Qatar-backed bloc says to rejoin Syrian opposition coalition
Infighting within the opposition coalition has undermined rebel efforts to take on forces loyal to Syrian President Bashar al-Assad
A large bloc supported by Qatar that left Syria’s opposition National Coalition has reversed its decision and wants to rejoin, setting the scene for confrontation with the group’s Saudi-backed president, opposition sources said on Sunday.
The 40 members, who withdrew from the 120-member coalition before Syrian peace talks began in Geneva in January, said they had returned to confront what they saw as their unfair exclusion from the decision making process.
Infighting within the opposition coalition has undermined rebel efforts to take on forces loyal to Syrian President Bashar al-Assad, and has also played into the hands of rival, more hardline militant outfits which include some foreigners.
U.S.-and Russian-sponsored talks in Geneva to end the three-year civil war have stalled after two rounds in which the coalition and Assad’s representatives failed to make progress on substantive political issues.
Bickering within the coalition reflects the broader regional rivalry between Qatar on the one hand and Saudi Arabia and its allies on the other, who have been known to back different, rival rebel brigades.
Tensions rose last week when Saudi Arabia, the United Arab Emirates and Bahrain withdrew their ambassadors from Qatar in an unprecedented public split between Gulf Arab allies who have fallen out over the role of Islamists in a region in turmoil.
Within the National Coalition, Qatar’s candidate for the leadership of the group - former Syrian Prime Minister Riyad Hijab - narrowly lost out in January to Ahmad Jarba, who enjoys Saudi Arabia’s support.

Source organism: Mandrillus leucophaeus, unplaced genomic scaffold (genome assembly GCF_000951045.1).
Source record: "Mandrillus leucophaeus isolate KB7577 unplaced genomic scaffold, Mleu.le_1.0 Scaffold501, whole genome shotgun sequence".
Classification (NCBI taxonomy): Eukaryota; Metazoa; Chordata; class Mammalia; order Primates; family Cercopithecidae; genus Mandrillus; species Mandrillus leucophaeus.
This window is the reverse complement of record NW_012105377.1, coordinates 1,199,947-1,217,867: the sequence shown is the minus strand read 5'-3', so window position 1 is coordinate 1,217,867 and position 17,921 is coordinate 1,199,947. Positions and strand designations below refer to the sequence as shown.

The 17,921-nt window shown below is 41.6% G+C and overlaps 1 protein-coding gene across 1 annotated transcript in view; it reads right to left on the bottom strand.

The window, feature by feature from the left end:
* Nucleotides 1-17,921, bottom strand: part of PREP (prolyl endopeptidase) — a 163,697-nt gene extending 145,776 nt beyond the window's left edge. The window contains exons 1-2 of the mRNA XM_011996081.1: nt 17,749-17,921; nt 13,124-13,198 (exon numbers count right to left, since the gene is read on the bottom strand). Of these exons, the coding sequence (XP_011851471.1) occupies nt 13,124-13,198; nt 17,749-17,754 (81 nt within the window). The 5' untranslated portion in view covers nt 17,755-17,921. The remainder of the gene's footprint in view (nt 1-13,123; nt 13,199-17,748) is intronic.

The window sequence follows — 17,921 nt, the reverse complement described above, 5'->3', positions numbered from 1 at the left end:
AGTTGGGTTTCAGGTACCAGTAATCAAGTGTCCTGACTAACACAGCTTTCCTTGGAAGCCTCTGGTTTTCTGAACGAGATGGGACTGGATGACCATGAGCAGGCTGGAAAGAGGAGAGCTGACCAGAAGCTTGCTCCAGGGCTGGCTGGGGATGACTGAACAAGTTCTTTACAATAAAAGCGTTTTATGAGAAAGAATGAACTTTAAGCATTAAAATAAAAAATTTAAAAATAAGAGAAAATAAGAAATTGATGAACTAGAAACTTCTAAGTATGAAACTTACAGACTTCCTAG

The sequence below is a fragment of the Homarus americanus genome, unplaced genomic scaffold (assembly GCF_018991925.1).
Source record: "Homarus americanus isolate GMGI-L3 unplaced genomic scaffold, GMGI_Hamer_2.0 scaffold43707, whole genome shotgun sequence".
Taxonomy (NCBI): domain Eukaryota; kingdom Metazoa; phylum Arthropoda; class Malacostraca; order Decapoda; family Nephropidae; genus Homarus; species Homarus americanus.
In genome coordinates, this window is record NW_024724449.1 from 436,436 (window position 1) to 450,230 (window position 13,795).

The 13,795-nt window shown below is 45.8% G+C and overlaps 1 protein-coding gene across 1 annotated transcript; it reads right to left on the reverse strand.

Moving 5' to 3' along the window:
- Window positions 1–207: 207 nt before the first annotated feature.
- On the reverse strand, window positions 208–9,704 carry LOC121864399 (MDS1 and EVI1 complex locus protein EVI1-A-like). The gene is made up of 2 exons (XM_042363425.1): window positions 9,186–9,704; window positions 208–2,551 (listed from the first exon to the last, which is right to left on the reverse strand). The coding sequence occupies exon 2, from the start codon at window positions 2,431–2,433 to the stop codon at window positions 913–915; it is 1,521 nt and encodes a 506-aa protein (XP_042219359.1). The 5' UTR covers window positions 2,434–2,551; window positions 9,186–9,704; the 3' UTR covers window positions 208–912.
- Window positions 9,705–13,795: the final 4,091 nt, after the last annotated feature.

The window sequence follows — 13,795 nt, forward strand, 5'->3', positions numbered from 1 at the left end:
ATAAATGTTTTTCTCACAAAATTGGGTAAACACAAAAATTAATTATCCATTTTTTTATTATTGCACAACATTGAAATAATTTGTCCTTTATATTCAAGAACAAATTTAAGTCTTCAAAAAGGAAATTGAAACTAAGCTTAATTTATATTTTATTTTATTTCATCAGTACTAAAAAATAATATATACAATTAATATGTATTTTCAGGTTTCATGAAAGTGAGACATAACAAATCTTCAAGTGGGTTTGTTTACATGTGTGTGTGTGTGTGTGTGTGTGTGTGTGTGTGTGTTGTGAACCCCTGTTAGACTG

Jarba comes up for re-election in July, and coalition sources said the bloc’s decision to rejoin the opposition appeared to be aimed at curbing his powers.
“We have decided to resume our political activity in the coalition as a single bloc,” the 40 former defectors said in a statement.
They cited “perilous changes the Syrian revolt is undergoing”, an apparent reference to divisions within the broad range of rebel factions fighting Assad.
The bloc also said it expected the Geneva talks to fail and attacked Jarba’s decision to dismiss General Selim Idriss, a commander in the Free Syrian Army (FSA) who opposition sources said had opened channels of communication with Qatar.
Coalition spokesman Monzer Akbik declined to comment on the decision of the 40 to rejoin the coalition.
Haitham al-Maleh, a veteran human rights campaigner who heads the coalition’s legal committee, said the 40 were entitled to attend the coalition’s next full meeting, which has been delayed but could be held in a few weeks’ time in Cairo.
“I hope they will attend,” Maleh said. “We are in the midst of a revolution. We are trying to prevent Syria from descending into catastrophe. This is not the time for competition over positions.”
But a coalition official, who asked not to be named, warned that the bloc’s return could reignite tensions.
“Jarba is now expected to alter the composition of the FSA members to his advantage and strengthen his control of the coalition. The 40 have returned to try to prevent his re-election when it comes up on July 4,” the official said.
A pro-Jarba opposition source added: “I think Jarba would be making a mistake if he lets the 40 rejoin. He is being urged by his allies not to allow them back in.”
The most influential among the block of 40 is Mostafa Sabbagh, a businessman who is Qatar’s point man in the coalition, and Hijab, the most senior figure to defect from Assad’s government since the revolt began.
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